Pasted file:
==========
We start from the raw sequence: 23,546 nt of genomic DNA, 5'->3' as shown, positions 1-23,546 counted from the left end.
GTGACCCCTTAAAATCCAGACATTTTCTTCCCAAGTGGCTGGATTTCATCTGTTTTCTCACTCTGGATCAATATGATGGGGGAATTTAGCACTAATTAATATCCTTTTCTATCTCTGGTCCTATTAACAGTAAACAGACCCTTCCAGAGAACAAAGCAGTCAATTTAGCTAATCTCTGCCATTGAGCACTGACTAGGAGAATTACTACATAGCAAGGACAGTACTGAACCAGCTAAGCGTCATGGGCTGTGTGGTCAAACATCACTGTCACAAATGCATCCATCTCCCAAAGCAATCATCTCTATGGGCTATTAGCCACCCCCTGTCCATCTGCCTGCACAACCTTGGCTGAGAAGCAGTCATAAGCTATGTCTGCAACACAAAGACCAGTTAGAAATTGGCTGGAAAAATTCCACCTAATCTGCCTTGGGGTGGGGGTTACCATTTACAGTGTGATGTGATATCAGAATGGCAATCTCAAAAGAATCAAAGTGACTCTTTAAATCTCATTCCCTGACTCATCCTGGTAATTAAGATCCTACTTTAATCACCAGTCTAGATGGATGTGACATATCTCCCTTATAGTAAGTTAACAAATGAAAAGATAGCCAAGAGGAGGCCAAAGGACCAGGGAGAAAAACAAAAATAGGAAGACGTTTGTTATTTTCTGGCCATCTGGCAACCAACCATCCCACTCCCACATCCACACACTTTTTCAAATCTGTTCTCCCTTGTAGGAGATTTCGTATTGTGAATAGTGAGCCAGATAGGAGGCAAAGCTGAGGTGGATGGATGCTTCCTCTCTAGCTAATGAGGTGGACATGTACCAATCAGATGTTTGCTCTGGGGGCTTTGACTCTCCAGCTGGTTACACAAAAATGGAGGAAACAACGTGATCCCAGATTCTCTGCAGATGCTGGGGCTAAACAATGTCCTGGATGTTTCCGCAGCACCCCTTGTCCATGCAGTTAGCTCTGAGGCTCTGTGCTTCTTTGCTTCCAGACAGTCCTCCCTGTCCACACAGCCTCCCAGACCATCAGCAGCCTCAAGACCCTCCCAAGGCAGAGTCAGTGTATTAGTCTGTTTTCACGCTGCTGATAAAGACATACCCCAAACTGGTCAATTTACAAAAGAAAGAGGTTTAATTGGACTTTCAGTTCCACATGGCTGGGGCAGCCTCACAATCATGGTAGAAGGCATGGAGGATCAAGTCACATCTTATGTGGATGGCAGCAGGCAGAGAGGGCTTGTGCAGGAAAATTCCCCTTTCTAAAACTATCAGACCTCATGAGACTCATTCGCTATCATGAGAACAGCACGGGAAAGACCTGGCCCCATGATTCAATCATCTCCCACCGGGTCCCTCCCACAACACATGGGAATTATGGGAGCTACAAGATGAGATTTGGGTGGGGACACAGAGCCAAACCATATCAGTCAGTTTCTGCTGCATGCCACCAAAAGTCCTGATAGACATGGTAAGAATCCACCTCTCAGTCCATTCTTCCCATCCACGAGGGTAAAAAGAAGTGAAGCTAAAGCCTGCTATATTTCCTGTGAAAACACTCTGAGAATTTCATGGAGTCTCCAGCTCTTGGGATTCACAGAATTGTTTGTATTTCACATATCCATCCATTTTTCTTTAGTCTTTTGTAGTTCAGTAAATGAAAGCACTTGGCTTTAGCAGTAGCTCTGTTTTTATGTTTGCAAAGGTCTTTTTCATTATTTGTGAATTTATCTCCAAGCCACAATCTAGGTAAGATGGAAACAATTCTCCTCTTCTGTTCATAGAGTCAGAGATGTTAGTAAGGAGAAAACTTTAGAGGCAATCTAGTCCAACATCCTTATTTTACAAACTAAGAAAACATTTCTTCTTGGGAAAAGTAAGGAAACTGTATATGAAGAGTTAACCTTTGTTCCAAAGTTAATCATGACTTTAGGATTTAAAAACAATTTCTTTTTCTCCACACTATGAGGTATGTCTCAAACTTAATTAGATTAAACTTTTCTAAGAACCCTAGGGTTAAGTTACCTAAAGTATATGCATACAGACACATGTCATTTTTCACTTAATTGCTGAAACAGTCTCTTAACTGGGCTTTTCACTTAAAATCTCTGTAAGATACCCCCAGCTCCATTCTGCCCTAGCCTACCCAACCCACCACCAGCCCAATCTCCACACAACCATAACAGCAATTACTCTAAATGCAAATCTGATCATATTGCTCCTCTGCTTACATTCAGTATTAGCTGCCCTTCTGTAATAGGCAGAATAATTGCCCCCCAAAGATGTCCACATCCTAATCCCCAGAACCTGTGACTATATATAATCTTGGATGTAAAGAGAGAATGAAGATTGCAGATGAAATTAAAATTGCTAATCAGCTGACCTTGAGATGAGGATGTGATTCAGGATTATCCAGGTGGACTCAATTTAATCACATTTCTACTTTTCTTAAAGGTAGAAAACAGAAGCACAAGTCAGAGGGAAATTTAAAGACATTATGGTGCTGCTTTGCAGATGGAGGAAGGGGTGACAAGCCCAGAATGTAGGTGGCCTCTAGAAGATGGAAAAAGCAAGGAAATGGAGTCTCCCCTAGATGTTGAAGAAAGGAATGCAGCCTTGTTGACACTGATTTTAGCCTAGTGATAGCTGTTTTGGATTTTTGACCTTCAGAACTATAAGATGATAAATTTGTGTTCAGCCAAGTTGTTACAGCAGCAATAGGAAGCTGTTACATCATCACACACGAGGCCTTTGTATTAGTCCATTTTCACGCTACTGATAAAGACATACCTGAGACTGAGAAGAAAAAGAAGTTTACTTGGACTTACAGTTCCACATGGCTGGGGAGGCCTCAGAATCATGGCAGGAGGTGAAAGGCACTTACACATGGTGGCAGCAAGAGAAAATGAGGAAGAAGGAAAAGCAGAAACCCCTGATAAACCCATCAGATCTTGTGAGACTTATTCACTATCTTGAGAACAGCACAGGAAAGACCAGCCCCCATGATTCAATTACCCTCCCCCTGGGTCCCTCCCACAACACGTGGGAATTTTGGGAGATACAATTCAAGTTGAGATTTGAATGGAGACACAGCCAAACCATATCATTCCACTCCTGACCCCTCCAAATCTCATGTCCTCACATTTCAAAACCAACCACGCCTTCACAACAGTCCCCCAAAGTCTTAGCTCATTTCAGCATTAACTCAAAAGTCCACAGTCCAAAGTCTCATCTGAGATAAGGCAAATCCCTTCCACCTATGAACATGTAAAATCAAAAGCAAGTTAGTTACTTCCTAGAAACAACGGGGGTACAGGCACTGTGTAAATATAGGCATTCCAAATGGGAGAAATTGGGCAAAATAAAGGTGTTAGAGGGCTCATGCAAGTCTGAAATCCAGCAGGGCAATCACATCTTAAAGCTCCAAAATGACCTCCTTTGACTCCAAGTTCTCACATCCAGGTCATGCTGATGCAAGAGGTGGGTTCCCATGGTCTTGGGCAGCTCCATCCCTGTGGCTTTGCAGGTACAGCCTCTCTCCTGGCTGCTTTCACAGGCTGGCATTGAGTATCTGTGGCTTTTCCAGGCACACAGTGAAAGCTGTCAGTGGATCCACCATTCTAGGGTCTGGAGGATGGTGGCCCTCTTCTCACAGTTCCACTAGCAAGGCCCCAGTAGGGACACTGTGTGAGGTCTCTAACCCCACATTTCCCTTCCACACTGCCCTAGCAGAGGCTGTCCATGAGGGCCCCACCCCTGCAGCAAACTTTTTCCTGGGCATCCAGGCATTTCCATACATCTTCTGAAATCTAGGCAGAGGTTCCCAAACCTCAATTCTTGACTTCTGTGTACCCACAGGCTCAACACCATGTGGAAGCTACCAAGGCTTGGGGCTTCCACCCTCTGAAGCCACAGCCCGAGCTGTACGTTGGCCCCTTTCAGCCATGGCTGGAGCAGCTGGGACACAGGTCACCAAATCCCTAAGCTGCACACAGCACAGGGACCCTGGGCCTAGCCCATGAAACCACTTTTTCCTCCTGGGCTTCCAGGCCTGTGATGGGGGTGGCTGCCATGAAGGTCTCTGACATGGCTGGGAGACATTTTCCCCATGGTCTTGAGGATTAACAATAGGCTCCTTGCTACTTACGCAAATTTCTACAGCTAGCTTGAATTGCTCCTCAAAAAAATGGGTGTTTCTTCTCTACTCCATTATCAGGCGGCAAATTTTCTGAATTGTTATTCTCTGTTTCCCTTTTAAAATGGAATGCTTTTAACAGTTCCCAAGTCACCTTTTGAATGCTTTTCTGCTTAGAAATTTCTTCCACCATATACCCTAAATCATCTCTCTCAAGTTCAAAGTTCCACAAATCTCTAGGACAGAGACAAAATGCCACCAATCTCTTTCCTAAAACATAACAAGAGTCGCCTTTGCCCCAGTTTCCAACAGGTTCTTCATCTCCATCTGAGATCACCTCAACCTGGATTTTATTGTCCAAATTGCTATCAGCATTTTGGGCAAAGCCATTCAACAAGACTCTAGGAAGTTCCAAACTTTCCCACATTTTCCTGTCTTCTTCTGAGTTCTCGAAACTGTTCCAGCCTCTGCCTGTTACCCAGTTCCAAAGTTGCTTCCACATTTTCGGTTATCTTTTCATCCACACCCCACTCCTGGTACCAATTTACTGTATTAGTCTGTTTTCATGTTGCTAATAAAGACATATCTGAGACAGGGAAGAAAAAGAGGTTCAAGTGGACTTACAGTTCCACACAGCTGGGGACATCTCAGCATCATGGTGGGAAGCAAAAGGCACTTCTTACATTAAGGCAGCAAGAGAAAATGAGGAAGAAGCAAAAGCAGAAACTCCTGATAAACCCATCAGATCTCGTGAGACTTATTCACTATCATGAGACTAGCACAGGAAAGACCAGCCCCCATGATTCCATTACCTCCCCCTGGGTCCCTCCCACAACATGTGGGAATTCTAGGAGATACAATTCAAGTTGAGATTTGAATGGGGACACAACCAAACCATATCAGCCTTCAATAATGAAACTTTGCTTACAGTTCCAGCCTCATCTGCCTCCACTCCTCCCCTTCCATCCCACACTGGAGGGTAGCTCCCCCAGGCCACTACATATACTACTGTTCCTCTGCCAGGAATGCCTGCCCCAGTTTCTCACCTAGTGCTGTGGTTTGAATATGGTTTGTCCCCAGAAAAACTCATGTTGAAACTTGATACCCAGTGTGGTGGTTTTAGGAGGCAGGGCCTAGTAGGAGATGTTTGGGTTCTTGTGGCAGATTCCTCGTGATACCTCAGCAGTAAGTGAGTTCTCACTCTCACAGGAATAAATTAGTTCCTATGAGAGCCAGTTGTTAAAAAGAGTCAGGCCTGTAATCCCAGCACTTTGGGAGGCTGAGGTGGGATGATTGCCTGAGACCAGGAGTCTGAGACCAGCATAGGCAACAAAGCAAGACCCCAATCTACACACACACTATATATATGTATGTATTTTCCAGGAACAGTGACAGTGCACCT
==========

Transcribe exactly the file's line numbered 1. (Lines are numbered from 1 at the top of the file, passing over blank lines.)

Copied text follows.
We start from the raw sequence: 23,546 nt of genomic DNA, 5'->3' as shown, positions 1-23,546 counted from the left end.